Back in August, my husband and I went camping for one week during our travels throughout Hampshire, Dorset, Wiltshire, and Somerset. Whilst we stayed at the campsite near Bovington in Dorset, we traveled down past Weymouth and to the island of Portland. What possible seventeenth-century connections could be there? Well, quite a lot, as I soon found out. (All photos my own, so please do not use them without my permission – thanks!).
From the town of Weymouth, we drove along Chesil Beach (a tombolo), south towards the Isle of Portland. Now, Portland is most well-known for its beautiful limestone. Indeed, Portland Stone was taken from the quarries and hauled over to London to build St. Paul’s Cathedral, one of Sir Christopher Wren’s most memorable architectural works, but also Buckingham Palace. The quarries are still being used, and there are several villages on the isle, including: Castletown, Osprey Quay, Chiswell, Verne Common, Weston, Southwell, and Portland Bill. During our visit, we visited Castletown and Portland Bill.
Portland Castle was our first stop when we drove onto the isle. Built during the reign of King Henry VIII, this castle (more like a fortress) was used as a defensive structure. This historic fortress is currently under the care of English Heritage and I think they’ve done a very good job of it. There were several families going around at the same time I did and by and large they were nice people and the children were having loads of fun with the various activities that are provided inside the castle. (By the way, the tearoom there is delightful. You can order most kinds of coffee, tea, hot chocolate, and there are fresh cakes etc).
Inside, it was just as utilitarian and fortress-like as it appeared on the outside. The castle has more 17th-century connections than I had expected. During the English Civil War, the whole Isle of Portland was considered a Royalist stronghold, and so the castle was as well. In 1642, however, the castle was captured by the Parliamentarians. In 1643, Royalists disguised as Parliamentarians invaded and regained possession of the castle – but this could only be sustained until 1646, when power returned once more to the victorious Parliamentarians.
The 6 powder guns (cannons) that you see in the photo above are from the 17th and 18th centuries, but on reproduction ships carriages. As you can see, defence was paramount to this fortress, which had to contend with possible invasions from the Spanish and the French in its time.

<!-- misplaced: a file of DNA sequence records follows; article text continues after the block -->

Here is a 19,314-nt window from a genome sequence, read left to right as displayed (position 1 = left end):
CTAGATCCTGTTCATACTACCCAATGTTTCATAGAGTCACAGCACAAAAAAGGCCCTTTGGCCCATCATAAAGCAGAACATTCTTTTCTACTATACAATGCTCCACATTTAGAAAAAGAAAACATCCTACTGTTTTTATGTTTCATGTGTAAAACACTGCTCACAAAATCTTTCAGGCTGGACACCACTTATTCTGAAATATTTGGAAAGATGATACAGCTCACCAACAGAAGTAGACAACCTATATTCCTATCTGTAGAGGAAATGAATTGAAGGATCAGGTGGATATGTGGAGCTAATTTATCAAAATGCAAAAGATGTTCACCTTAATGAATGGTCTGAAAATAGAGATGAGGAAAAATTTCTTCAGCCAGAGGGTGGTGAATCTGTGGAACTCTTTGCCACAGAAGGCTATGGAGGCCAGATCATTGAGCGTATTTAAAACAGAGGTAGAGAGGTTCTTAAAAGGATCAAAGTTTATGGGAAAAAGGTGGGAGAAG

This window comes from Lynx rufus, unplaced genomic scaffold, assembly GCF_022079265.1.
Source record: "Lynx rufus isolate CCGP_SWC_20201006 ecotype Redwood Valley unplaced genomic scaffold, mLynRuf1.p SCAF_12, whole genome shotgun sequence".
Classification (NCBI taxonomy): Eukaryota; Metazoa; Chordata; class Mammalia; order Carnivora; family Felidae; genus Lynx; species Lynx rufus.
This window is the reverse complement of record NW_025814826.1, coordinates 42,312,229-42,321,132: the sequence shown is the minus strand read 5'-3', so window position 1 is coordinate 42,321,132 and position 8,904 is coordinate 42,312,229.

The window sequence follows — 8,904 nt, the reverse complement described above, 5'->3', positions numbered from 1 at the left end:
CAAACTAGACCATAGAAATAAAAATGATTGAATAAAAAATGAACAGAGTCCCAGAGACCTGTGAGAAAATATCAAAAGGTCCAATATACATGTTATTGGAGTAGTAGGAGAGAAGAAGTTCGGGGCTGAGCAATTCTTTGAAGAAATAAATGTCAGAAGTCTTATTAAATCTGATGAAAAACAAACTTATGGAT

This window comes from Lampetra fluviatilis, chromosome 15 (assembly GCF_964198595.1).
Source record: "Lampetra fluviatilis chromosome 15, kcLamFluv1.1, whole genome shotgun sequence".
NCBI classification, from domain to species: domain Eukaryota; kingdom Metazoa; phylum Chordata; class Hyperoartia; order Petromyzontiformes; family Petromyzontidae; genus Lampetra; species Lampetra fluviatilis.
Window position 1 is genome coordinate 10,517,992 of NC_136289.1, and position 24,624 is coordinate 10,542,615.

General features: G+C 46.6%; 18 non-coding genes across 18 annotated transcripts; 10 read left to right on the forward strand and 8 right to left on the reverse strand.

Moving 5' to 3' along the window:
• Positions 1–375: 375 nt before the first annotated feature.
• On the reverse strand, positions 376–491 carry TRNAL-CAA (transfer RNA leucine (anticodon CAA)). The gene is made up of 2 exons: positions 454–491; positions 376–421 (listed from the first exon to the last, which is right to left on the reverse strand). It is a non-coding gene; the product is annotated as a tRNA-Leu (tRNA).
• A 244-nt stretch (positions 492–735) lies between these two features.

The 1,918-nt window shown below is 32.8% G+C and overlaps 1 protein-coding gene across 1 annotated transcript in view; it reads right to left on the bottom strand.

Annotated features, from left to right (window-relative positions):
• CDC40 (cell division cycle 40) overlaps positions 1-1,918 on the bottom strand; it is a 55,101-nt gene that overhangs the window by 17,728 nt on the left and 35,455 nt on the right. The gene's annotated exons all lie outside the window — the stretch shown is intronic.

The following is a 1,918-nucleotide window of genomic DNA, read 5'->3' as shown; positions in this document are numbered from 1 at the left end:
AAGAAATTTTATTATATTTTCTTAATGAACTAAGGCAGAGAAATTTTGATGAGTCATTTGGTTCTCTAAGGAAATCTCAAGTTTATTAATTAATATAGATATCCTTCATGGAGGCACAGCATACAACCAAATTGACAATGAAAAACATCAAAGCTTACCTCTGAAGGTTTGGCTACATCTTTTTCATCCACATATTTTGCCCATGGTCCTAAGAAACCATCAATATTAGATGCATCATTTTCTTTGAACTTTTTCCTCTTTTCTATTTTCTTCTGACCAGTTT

I think my favourite part of my visit was overhearing a father tell his son all about Inigo Jones. I mean, wow, very few people know about Jones and he was spot on so I was very impressed.
For more information about Portland Castle, please visit the official English Heritage website.
Portland Bill is the southernmost part of the isle of Portland. I shouldn’t really mention this bit here because the current lighthouse is 19th century, but just in case you plan on going there, this is what it looks like. Gavin was a little disappointed to discover that there was nothing about Portland Bill in the gift shops, and indeed, the popular 1980s stop-motion animated series has nothing to do with this Portland Bill. We met another couple who also thought there might be a connection, but again, no.
It was very rainy and the fog horn was on because of the weather, but it was still pleasant because of the rocky edge and the fact that there is a monument to great English novelist Thomas Hardy! I took the photo on the right of Gavin standing in front of it. Hardy’s influence is clear in several places throughout Dorset and it was great to be in the same places that he was (he’s one of my favourite authors). Hardy is best known for his tragedies, including Tess of the D’Urbervilles, Jude the Obscure, The Mayor of Casterbridge, and Far From The Madding Crowd.
Despite the incredible wind and lashing rain, we had a great time visiting the Isle of Portland.